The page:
Peter Martin

Peter Martin

I am from New York and have experience in HIV/AIDS Counseling and am currently transitioning to a career in Global Affairs with a focus on the developing world.

Women and Girl’s Empowerment

 Posted by Peter Martin at 9:22 pm  Kenya  Comments Off on Women and Girl’s Empowerment
Sep 022013
 

As my 5 weeks of volunteering with Living Positive Mlolongo come to an end, I would first like to thank the three Kenyan women that helped make my experience a profound one; Mary, the director, and Abigail and Cate, the social workers. I also would like to thank my Kenyan family Elizabeth, Flora, Felicia, Jacob, Alfred and Lulu that took me in as one of their own the second I arrived.

Prior to arriving here in Kenya, I was a firm believer in women and girls empowerment, particularly when it came to the developing world. My seven years of involvement back in the states with the organization CARE helped me to see the great impact women and girls can have on society and I was fortunate enough to be able to visit a CARE Kenya project in Embu that focuses on empowering women through a Group Savings and Loans project. One cannot deny the statistics that glaringly show how women and girls are oppressed and underutilized in many parts of the world. As I volunteered here for 5 weeks, I have undoubtedly witnessed this with my own eyes.

In connection to this, one of the more profound moments I had while here in Kenya was with my friend David, who I met not far from my home on one of my first nights here. We sat down in his nearby Church and he talked to me about his belief in women ‘s empowerment and how he started a community based organization back in his village that focused on women’s empowerment. The organization did not have a significant impact on his community though due to the fact that his belief in women’s empowerment was not shared among the other men in his village. Essentially, he was the only man in his village who believed in women’s empowerment. As I was sitting there talking to him, I could not help but think that there was no other place that I was supposed to be at that exact moment. It was no accident that I had met one of the few Kenyan men that believe in women and girl’s empowerment. Here I was, a New Yorker from the Western world and David a Kenyan man from a small village on the border of Kenya and Uganda, and we spoke passionately about how women and girls empowerment can have such a positive impact on developing countries across the world, particularly in Africa. As I said goodbye to him that night, I was truly inspired and that feeling never left me for the remainder of my stay in Kenya.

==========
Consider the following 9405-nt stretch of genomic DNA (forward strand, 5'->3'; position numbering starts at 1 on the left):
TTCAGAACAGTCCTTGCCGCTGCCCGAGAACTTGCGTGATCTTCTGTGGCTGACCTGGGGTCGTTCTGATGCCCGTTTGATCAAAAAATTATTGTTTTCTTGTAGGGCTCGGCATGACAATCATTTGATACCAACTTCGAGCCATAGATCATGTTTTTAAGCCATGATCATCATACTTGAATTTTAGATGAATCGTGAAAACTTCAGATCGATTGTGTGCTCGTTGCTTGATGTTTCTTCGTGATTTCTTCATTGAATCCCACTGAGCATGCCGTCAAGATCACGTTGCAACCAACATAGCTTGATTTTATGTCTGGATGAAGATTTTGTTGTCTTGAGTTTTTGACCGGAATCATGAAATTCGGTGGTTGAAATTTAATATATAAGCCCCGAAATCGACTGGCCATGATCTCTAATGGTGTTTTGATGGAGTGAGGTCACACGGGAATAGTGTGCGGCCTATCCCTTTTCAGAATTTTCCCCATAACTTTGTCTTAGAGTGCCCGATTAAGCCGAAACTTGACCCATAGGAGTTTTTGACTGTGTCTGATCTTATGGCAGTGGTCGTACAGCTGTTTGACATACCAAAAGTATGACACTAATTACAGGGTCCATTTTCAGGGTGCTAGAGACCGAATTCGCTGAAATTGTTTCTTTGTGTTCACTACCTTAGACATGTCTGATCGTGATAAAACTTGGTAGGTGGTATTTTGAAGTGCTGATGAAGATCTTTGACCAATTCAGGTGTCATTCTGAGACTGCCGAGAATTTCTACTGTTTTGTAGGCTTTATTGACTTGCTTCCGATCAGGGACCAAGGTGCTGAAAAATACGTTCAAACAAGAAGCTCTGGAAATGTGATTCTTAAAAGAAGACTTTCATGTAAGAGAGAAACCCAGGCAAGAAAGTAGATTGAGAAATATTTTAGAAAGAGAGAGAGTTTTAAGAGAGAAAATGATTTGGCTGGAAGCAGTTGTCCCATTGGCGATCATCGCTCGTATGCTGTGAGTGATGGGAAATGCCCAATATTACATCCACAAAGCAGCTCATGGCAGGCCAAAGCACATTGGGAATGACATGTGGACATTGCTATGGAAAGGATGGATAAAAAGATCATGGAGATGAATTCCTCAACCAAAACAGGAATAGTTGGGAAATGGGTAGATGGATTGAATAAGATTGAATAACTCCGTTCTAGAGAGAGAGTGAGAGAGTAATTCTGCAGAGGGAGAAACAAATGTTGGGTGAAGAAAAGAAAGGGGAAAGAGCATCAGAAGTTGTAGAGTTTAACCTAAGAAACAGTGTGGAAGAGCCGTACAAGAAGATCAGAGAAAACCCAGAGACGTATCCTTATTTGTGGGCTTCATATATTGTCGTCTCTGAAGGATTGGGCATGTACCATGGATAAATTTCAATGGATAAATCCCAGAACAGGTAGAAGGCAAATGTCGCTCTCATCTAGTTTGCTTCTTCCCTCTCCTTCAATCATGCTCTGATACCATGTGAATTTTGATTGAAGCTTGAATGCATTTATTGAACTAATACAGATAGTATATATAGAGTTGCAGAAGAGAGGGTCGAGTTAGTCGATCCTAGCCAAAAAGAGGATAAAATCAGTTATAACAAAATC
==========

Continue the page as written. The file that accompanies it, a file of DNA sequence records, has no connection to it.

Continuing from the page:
In closing, the women and children I have had the privilege to meet and work with for the past weeks will be forever embedded in my heart. The relationships that we formed have undoubtedly been mutually beneficial and I will be forever grateful for that. They have further impassioned me in this cause and my belief that women and girls are the solution to many of the world’s problems has grown even stronger.

 

Betsy’s Story

 Posted by Peter Martin at 3:28 am  Kenya  Comments Off on Betsy’s Story
Aug 292013
 

This journal entry carries more hope than my previous one and it focuses around the power of a common question that we often take for granted. Betsy (name changed for privacy) is a Kenyan woman in her mid-twenties that is HIV+, has one child, and lives in a slum not far from where I am living. She was infected by her first husband and fortunately her current husband is HIV-.  Only a few people in her community know of her status, among them her husband and a friend.  The reason for the lack of people knowing her status and the resulting lack of support is the stigmatization that surrounds the HIV/AIDS community.

Myself and a a few coworkers were invited to her home by a friend of hers that lives in the same slum. As were sitting in her home and trying to get to know her, she was acting very shy and it was very clear that she is living alone with this disease. Our main goal in visiting her was to offer our support and assure her that she is not alone and that there are resources available to her. Amidst her shyness and hesitancy towards communicating with us, I looked in her eyes asked her the simple question of, “How are you feeling?”.  She didn’t respond. I then persisted and rephrased the question to, “What is the first emotion you feel when you wake up in the morning?”.  She then started crying and simply said, “There is a pain in my heart.” From this simple question there was a breakthrough with Betsy. I couldn’t help but wonder if I was the first person to sincerely ask her that since the time she was diagnosed with HIV. We reassured her that she is not alone and that there are other women in the community that have experienced the same pain but through the support of others it has lessened or even disappeared completely.